For more information on selecting a comprehensive identity protection plan, you can jump to Chapter 5.

Chapter 4: Identity Protection Ranks as Top Employee Benefit

Considering American consumers lost $16 billion to identity theft in 2016, it should come as no surprise that BenefitsPro recently named identity protection the number one voluntary benefit for 2018. And, with Americans at a higher risk of identity theft than ever before, HR managers are taking notice.

In fact, a recent survey found that 68 percent of HR professionals believe identity protection benefits are growing in importance. Further, nearly 70 percent of HR executives are considering offering identity protection as a means to compete in hiring and retaining professional talent.

Identity protection as a benefit helps employees and their companies

Did you know that Americans now rank criminal hacking as the number one threat to their health, safety, and prosperity? When employees are worried about their privacy, identity, and finances, it becomes difficult to perform in the workplace. But, when an employee is offered comprehensive identity protection, they are provided much-needed peace of mind.   

Employees aren’t the only ones to benefit when a company offers identity theft protection as a benefit — their employers also prosper. According to Forbes, providing identity protection is one of the best ways to attract and retain top talent.

In addition to attracting and retaining some of the top talent in their industry, businesses are also safeguarding productivity. Considering identity theft can take hundreds of hours and many months to repair, that can amount to a lot of lost productivity in the workplace, time spent away from the office, and inability to focus.

This process can be shortened dramatically when employees have the proper identity protection service in place.  

Chapter 5: Selecting the Right Identity Protection Service for Your Employees

With so many identity protection services on the market, selecting the right one for your organization can be tricky. You’ll need to pick a service that provides your business with comprehensive support and your employees with state of the art identity protection features.

When comparing plans, you shouldn’t settle for any service that doesn’t include the following features, all of which come standard with InfoArmor’s PrivacyArmor®:

  • Dedicated customer support for your organization
  • Scalable and flexible payment models
  • Comprehensive product education and a dedicated client relationship advisor
  • Proactive alerts that notify employees on applications for credit cards, wireless carriers, utility accounts, and non-credit accounts
  • Monitoring of high-risk identity activity such as employee password resets, fund transfers, unauthorized account access, compromised credentials, address changes, and public record alerts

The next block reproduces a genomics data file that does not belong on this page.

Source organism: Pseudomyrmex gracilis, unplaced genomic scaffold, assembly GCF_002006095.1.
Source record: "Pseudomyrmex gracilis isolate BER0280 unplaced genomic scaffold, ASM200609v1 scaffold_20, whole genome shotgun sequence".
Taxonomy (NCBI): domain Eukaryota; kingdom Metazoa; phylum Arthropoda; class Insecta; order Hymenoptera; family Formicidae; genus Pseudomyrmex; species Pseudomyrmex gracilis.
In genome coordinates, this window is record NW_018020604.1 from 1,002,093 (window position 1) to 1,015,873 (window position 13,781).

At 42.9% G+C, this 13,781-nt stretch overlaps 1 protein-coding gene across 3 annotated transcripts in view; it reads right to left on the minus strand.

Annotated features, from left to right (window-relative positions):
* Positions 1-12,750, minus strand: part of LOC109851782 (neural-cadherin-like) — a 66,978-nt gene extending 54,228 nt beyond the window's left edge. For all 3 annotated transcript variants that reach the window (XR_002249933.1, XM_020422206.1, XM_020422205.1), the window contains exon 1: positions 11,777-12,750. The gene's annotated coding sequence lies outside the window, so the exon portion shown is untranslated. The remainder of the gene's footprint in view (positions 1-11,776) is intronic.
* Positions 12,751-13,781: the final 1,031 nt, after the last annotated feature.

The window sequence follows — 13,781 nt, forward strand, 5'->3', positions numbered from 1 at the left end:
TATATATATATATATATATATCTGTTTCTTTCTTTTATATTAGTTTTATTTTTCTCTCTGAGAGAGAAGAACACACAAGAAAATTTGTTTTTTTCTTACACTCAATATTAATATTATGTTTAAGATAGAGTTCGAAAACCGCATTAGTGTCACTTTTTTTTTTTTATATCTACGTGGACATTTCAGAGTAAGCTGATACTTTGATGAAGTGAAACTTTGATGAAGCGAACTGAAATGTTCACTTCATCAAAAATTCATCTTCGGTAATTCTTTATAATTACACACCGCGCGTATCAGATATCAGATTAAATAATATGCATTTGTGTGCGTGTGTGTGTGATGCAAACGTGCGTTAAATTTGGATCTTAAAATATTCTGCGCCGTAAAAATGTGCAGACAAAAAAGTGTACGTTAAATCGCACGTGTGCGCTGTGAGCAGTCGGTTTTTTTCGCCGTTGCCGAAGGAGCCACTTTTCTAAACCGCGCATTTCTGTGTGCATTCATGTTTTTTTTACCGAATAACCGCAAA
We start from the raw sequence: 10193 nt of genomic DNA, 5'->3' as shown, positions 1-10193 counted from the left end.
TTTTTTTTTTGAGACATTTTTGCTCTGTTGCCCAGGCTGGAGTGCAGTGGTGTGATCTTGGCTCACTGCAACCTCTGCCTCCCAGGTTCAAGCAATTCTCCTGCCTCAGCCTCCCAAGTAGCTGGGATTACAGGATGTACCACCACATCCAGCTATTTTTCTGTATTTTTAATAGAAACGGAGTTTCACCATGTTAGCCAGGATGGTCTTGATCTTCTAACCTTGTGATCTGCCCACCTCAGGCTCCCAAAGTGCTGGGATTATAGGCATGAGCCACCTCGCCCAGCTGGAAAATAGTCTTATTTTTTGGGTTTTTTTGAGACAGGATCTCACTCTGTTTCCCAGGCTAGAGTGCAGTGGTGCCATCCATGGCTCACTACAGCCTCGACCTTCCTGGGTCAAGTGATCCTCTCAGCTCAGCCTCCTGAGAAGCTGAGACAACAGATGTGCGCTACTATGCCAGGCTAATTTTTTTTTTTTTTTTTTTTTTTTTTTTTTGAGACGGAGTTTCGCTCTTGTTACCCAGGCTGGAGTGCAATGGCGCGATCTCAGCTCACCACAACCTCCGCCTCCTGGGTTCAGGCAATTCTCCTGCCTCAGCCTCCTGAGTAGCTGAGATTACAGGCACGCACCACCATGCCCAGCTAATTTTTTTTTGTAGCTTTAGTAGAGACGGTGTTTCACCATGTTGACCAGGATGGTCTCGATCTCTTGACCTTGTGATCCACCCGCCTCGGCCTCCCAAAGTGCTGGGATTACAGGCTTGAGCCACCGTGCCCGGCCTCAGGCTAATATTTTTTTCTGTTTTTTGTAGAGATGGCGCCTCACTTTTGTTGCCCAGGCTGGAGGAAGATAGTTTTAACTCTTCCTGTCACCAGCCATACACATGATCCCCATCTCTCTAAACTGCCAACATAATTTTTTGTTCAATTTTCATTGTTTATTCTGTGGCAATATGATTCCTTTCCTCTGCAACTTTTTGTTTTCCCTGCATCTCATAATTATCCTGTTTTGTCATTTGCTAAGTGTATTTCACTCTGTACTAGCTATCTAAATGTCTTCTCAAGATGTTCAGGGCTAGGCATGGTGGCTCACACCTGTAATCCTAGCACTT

• Tools to monitor and preserve an employee’s reputation across social networks
  • A dedicated advocate to guide and manage an employee’s full recovery process, restoring credit, identity, accounts, finances, and their sense of security in the event identity theft does occur
  • Identity theft insurance to cover your employee’s lost wages, legal fees, medical records request fees, CPA fees, child care fees, and more

For a complete list of features your identity protection benefit should include, click here. If you need immediate assistance or have questions about how InfoArmor can help protect your employees, contact us today.

Chapter 6: Additional Resources

Looking for additional tools, resources, or information? The following list of resources may be of assistance:

Blogs:

Ebooks and SlideShare:

New Call-to-action

At InfoArmor, we believe everyone deserves the right to privacy, security, and above all else, peace of mind. This is why we’re proud to offer industry-leading solutions for employee identity protection and advanced threat intelligence. From enterprise to employee, InfoArmor redefines how organizations combat an ever-changing cyber threat landscape. If you’d like more information on how we can help your organization protect its most valuable assets, reach out. We’d love to hear from you.

  
New Call-to-action
At InfoArmor, we believe everyone deserves the right to privacy, security, and above all else, peace of mind. This is why we’re proud to offer industry-leading solutions for employee identity protection and advanced threat intelligence. From enterprise to employee, InfoArmor redefines how organizations combat an ever-changing cyber threat landscape. If you’d like more information on how we can help your organization protect its most valuable assets, reach out. We’d love to hear from you.